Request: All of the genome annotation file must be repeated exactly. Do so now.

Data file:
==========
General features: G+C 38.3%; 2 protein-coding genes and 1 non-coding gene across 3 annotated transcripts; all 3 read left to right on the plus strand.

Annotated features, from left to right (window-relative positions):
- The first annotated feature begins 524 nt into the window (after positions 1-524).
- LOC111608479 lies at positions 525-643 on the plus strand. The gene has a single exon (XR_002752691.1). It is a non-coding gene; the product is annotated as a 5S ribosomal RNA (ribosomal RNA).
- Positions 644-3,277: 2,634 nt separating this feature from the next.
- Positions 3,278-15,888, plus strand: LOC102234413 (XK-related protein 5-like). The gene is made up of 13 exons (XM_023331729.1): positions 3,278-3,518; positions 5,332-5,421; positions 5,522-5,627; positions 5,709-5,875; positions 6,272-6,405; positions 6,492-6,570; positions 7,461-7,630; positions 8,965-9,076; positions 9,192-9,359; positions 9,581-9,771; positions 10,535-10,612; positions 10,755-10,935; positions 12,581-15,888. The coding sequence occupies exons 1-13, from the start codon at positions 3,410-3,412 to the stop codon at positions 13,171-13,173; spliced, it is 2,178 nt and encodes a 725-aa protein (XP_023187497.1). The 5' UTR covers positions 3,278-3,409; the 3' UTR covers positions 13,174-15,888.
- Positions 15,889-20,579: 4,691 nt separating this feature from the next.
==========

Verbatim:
General features: G+C 38.3%; 2 protein-coding genes and 1 non-coding gene across 3 annotated transcripts; all 3 read left to right on the plus strand.

Annotated features, from left to right (window-relative positions):
- The first annotated feature begins 524 nt into the window (after positions 1-524).
- LOC111608479 lies at positions 525-643 on the plus strand. The gene has a single exon (XR_002752691.1). It is a non-coding gene; the product is annotated as a 5S ribosomal RNA (ribosomal RNA).
- Positions 644-3,277: 2,634 nt separating this feature from the next.
- Positions 3,278-15,888, plus strand: LOC102234413 (XK-related protein 5-like). The gene is made up of 13 exons (XM_023331729.1): positions 3,278-3,518; positions 5,332-5,421; positions 5,522-5,627; positions 5,709-5,875; positions 6,272-6,405; positions 6,492-6,570; positions 7,461-7,630; positions 8,965-9,076; positions 9,192-9,359; positions 9,581-9,771; positions 10,535-10,612; positions 10,755-10,935; positions 12,581-15,888. The coding sequence occupies exons 1-13, from the start codon at positions 3,410-3,412 to the stop codon at positions 13,171-13,173; spliced, it is 2,178 nt and encodes a 725-aa protein (XP_023187497.1). The 5' UTR covers positions 3,278-3,409; the 3' UTR covers positions 13,174-15,888.
- Positions 15,889-20,579: 4,691 nt separating this feature from the next.